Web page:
Indeed, the importance of automaticity is documented by researchers in the field of writing education (Kellogg & Whiteford, 2009):

  • "Serious, effective composition is at once a severe test of memory, language, and thinking ability ... it depends on the author's ability to manage the burdensome demands made on working memory by the task of written composition.
    ...
    [T]he necessary coordination and control cannot succeed without reducing the relative demands that planning, generation, and reviewing make on working memory. The writer cannot flexibly and adaptively coordinate planning, generating, and reviewing when the needs of any single process consume too many available resources. The writer cannot be mindful of the whole while struggling with the parts."

What’s more, this view is supported by an overwhelming amount of research over at least the past half-century:

  • "Empirical support for the importance of working memory resources, especially executive attention, in the development of advanced writing skills is strong. First, a measurement of overall working memory capacity in college students correlates with their writing performance (Ransdell & Levy, 1996). Vanderberg and Swanson (2007) extended such findings by discovering that it is individual differences in central executive capacity that reliably accounts for variability in writing skills among 10th graders in high school. Controlled executive attention, rather than the storage of representations, is most critical in explaining individual differences in skill. Converging experimental results show that distracting executive attention with a concurrent task of remembering six digits disrupts both the quality and fluency of text composition (Ransdell, Levy, & Kellogg, 2002).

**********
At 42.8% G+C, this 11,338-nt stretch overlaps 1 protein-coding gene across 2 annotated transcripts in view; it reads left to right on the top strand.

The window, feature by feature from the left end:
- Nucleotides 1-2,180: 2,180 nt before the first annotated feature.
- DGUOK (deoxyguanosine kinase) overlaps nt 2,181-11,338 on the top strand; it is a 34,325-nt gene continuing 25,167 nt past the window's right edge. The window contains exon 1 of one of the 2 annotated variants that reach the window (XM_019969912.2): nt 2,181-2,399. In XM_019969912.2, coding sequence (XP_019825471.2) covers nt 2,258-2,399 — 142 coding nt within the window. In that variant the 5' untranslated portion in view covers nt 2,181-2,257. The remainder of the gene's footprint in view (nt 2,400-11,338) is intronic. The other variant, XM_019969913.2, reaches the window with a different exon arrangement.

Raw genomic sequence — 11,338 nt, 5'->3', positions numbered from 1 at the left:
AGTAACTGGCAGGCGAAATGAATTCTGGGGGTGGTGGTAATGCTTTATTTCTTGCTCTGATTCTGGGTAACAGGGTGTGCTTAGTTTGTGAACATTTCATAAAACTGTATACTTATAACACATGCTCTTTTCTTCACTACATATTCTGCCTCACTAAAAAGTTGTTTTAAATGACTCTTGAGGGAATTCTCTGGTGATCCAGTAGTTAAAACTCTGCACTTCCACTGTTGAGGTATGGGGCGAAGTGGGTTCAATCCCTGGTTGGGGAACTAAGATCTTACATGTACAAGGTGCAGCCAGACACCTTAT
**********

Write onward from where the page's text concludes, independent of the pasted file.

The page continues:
The advancement of writing skills from beginner to advanced levels depends on the availability of adequate working memory resources and the capacity to allocate them appropriately to planning, sentence generation, and reviewing. McCutchen (1996) reviewed a large body of evidence in support of this view. For example, children's fluency in generating written text is limited until they master the mechanical skills of handwriting and spelling (Graham, Berninger, Abbott, & Whitaker, 1997). Learning the mechanics of writing to the point that they are automatic during primary school years is necessary to free the components of working memory for planning, generating, and reviewing. Mastery of handwriting and spelling is also a necessary condition for writers to begin to develop the control of cognition, emotion, and behavior that is needed to sustain the production of texts as adolescents (Graham & Harris, 2000).

    Revision is constrained or even nonexistent in developing writers because of working memory limitations. Revision requires detecting a problem, diagnosing its cause, and finding an appropriate way to correct it (Flower et al., 1986). If revision fails because of working memory limitations, as opposed to knowledge of what revision entails, then providing cues to detect problems in the text should benefit revision, because writers can then devote resources solely to diagnosis and solution. Cuing in fact does improve the revision of even college students (Hacker, Plumb, Butterfield, Quathamer, & Heineken, 1994).